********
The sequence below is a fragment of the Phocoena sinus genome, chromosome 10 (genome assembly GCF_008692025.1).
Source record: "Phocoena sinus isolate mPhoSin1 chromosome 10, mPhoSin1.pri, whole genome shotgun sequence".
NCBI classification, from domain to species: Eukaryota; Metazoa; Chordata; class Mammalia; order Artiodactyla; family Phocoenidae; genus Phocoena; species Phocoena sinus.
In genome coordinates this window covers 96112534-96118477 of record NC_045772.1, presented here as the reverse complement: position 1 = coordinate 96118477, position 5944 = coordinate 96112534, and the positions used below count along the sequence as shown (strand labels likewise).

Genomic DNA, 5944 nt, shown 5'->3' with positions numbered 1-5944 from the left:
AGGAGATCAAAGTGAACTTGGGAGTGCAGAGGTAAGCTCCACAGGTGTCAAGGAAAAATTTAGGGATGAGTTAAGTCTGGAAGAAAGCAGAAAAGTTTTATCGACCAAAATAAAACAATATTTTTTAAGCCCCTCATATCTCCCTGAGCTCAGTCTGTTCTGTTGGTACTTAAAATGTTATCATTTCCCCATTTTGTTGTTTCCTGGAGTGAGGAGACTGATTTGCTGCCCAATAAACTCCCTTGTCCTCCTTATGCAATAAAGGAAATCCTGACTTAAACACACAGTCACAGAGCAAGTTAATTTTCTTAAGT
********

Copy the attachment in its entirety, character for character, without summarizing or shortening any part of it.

The sequence below is a fragment of the Phocoena sinus genome, chromosome 10 (genome assembly GCF_008692025.1).
Source record: "Phocoena sinus isolate mPhoSin1 chromosome 10, mPhoSin1.pri, whole genome shotgun sequence".
NCBI classification, from domain to species: Eukaryota; Metazoa; Chordata; class Mammalia; order Artiodactyla; family Phocoenidae; genus Phocoena; species Phocoena sinus.
In genome coordinates this window covers 96112534-96118477 of record NC_045772.1, presented here as the reverse complement: position 1 = coordinate 96118477, position 5944 = coordinate 96112534, and the positions used below count along the sequence as shown (strand labels likewise).

Genomic DNA, 5944 nt, shown 5'->3' with positions numbered 1-5944 from the left:
AGGAGATCAAAGTGAACTTGGGAGTGCAGAGGTAAGCTCCACAGGTGTCAAGGAAAAATTTAGGGATGAGTTAAGTCTGGAAGAAAGCAGAAAAGTTTTATCGACCAAAATAAAACAATATTTTTTAAGCCCCTCATATCTCCCTGAGCTCAGTCTGTTCTGTTGGTACTTAAAATGTTATCATTTCCCCATTTTGTTGTTTCCTGGAGTGAGGAGACTGATTTGCTGCCCAATAAACTCCCTTGTCCTCCTTATGCAATAAAGGAAATCCTGACTTAAACACACAGTCACAGAGCAAGTTAATTTTCTTAAGT